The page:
Foto: 3

Lactation and calving performance

Besides affecting animal welfare, the stress experienced during or before milking can adversely affect lactation performance of heifers. Stress caused by milking in unfamiliar surroundings is of particular importance, as it can lead to a central inhibition of the oxytocin release thereby disturbing milk ejection. This can have a negative effect on milk flow rate and milk yield. However, in this study, researchers did not measure milk flow rate. The daily milk yield did not differ between trained and untrained animals.

“We suspect that the increase in milking frequency of PHAN did not differ sufficiently from that of CON, or that the period of higher milking frequency was not long enough to lead to a significantly higher daily milk yield,” they concluded. There were also no differences between either protein or fat content of the milk.

To assess the effects of phantom training on udder health, the researchers considered electrical conductivity during the experimental period and mastitis prevalence in first lactation cows in the 2-year period before installation of the phantom and the subsequent 2 years. As is already known, in mammary infections the permeability between milk and blood is altered, leading to higher ion concentration in the milk, which results in increased electrical conductivity. In their study, in all 4 quarters, milk conductivity of PHAN cows tended to be lower than that of CON, indicating a positive effect of the phantom on udder health. The researchers, however, advised using more health parameters instead of using only this measure as a sole parameter of udder health.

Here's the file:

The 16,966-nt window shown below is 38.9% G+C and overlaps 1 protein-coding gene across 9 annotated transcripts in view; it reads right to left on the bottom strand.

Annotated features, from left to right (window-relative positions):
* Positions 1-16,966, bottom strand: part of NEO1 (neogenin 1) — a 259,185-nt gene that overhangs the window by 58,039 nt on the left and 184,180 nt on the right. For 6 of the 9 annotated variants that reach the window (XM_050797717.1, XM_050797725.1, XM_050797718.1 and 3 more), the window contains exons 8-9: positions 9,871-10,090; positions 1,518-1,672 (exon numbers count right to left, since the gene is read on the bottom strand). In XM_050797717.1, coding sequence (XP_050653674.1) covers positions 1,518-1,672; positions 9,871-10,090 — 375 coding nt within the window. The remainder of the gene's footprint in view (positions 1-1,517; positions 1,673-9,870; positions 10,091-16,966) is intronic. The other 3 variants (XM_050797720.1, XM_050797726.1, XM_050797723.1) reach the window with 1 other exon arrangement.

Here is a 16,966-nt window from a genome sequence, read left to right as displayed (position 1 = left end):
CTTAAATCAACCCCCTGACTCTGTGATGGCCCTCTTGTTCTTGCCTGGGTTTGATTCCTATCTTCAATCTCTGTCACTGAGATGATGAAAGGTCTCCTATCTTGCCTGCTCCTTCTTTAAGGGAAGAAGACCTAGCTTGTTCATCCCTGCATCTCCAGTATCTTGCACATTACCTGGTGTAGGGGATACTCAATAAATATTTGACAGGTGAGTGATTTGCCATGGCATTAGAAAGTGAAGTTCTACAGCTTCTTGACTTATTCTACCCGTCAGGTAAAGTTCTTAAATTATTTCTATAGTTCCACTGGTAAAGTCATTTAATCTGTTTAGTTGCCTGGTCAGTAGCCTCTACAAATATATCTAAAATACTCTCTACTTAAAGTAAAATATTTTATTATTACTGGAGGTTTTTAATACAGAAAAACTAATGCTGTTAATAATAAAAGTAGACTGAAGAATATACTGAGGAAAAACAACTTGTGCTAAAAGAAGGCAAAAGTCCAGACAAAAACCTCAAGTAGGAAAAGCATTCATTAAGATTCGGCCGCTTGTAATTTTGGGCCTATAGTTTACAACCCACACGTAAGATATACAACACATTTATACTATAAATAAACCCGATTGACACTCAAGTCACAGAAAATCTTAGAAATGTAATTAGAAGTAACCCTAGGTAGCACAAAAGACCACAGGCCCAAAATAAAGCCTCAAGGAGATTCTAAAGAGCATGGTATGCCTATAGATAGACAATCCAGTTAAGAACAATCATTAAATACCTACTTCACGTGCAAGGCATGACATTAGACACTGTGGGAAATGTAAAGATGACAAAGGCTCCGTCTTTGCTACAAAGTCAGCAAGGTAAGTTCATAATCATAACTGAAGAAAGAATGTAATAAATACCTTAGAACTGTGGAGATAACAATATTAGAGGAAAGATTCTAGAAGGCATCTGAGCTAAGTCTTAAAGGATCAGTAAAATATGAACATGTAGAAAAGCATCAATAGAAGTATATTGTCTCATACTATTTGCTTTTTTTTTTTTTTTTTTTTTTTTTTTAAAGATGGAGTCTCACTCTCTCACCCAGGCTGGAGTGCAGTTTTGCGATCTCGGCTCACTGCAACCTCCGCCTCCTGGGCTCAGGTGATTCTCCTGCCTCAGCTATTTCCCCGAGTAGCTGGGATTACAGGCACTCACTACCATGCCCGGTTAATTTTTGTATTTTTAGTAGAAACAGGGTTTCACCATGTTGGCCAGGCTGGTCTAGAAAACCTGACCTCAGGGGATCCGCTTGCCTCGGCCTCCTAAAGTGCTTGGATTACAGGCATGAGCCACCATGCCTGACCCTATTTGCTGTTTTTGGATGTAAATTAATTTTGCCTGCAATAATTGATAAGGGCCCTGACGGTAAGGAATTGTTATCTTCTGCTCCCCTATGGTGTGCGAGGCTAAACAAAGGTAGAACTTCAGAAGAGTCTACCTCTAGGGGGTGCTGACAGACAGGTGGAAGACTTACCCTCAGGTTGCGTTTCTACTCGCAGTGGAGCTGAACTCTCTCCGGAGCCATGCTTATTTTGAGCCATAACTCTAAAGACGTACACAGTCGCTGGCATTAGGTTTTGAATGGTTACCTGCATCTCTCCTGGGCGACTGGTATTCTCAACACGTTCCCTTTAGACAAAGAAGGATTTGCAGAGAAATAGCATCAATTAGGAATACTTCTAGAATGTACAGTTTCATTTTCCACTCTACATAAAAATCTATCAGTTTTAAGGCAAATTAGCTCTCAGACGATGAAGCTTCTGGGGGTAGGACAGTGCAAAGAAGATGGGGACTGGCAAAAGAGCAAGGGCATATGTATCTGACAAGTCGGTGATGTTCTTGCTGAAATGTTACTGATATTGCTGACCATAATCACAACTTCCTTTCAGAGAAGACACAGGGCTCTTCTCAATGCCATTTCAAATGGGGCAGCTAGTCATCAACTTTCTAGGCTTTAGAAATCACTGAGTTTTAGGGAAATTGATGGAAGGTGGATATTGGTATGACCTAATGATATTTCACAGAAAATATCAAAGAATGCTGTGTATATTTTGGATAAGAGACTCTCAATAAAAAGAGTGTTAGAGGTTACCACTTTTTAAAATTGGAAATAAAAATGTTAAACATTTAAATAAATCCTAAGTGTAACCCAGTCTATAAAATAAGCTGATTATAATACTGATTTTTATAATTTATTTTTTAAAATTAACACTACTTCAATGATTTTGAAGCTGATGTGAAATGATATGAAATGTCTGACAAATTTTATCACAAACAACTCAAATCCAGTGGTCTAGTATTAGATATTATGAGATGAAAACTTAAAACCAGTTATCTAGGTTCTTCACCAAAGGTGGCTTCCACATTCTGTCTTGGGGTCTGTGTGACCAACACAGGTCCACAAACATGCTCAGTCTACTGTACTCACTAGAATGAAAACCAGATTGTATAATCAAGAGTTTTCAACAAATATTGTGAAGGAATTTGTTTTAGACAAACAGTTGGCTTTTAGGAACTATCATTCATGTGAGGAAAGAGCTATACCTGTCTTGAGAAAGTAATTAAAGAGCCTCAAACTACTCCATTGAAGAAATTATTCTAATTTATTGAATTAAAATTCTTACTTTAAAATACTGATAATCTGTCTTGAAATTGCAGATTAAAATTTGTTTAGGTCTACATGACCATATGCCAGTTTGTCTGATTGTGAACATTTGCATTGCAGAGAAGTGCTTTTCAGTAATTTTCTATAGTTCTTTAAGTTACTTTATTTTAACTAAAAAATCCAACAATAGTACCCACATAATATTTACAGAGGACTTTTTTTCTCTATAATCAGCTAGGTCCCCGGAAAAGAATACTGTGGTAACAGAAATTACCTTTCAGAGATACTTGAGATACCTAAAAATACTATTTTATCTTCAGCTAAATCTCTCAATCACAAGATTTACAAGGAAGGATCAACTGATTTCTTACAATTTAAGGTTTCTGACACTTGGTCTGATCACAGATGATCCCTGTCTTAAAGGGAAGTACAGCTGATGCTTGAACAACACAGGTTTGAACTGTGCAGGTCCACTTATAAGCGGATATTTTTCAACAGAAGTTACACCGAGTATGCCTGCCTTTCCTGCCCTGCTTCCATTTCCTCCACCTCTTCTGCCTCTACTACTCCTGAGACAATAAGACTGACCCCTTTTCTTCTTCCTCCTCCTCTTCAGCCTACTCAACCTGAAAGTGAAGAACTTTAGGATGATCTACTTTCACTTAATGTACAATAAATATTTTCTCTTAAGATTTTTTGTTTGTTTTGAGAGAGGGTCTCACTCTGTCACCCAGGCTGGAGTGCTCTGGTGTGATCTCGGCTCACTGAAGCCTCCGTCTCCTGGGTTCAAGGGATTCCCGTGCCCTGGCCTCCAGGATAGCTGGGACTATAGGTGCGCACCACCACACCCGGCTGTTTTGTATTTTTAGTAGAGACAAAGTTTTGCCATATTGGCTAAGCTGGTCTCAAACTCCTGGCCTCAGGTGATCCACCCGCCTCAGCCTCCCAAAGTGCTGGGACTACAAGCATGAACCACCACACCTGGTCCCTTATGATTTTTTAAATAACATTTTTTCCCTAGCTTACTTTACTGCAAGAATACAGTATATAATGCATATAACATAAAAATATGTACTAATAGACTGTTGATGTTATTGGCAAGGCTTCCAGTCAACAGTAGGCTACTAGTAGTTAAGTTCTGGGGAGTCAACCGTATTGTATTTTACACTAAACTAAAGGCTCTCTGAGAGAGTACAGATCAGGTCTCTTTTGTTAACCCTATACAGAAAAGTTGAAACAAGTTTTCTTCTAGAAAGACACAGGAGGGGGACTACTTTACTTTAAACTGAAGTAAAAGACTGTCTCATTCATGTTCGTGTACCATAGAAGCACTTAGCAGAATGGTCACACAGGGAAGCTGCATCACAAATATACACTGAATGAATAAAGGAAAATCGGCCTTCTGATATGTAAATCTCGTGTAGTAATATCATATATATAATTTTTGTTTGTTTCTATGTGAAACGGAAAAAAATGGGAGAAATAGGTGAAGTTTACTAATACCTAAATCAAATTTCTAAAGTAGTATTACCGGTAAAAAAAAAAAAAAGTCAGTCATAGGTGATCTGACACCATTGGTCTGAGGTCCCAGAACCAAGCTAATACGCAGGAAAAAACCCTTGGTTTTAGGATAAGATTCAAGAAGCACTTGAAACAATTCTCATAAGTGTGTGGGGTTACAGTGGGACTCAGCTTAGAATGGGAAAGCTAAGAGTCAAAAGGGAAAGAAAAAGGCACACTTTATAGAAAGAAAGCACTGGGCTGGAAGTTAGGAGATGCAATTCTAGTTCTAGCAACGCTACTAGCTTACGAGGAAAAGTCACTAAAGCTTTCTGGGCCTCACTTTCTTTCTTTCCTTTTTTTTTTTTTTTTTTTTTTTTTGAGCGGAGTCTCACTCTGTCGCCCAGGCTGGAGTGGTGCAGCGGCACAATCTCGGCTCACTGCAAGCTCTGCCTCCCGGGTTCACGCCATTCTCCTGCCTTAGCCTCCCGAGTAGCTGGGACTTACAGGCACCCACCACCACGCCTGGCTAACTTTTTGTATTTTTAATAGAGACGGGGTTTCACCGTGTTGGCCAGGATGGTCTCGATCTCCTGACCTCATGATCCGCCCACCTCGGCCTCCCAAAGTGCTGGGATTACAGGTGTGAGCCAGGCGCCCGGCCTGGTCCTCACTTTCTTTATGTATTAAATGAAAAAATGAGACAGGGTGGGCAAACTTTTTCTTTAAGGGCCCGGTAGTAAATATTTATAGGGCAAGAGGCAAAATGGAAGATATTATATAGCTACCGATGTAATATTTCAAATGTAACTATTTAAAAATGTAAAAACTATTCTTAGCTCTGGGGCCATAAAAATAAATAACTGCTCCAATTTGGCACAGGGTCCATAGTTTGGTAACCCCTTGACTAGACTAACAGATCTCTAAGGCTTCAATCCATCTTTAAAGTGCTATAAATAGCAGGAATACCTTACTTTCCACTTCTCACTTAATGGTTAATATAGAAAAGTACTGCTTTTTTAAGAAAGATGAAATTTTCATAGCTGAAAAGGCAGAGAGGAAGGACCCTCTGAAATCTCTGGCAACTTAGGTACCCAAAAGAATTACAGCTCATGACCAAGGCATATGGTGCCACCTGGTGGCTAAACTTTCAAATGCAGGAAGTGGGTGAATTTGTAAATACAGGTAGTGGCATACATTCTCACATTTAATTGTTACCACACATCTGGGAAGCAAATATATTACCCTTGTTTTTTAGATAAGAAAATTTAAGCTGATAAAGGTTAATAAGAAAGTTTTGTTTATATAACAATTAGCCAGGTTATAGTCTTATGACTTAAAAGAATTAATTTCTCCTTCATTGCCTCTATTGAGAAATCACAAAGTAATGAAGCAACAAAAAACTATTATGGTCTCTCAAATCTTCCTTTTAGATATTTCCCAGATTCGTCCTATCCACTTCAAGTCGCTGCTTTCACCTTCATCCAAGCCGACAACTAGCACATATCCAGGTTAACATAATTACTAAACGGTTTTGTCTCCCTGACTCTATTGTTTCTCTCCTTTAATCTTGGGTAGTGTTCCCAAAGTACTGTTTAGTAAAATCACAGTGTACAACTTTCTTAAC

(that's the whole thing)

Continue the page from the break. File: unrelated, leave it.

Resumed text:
The calving process was normal for 67.6% of CON and 79.1% of PHAN heifers. Heifers of CON had a higher percentage of impaired calving performance (32.4%) than did heifers of PHAN (20.9%). At 14.3%, the stillbirth rate of CON was markedly higher than that of PHAN (4.7%).

Reduced stress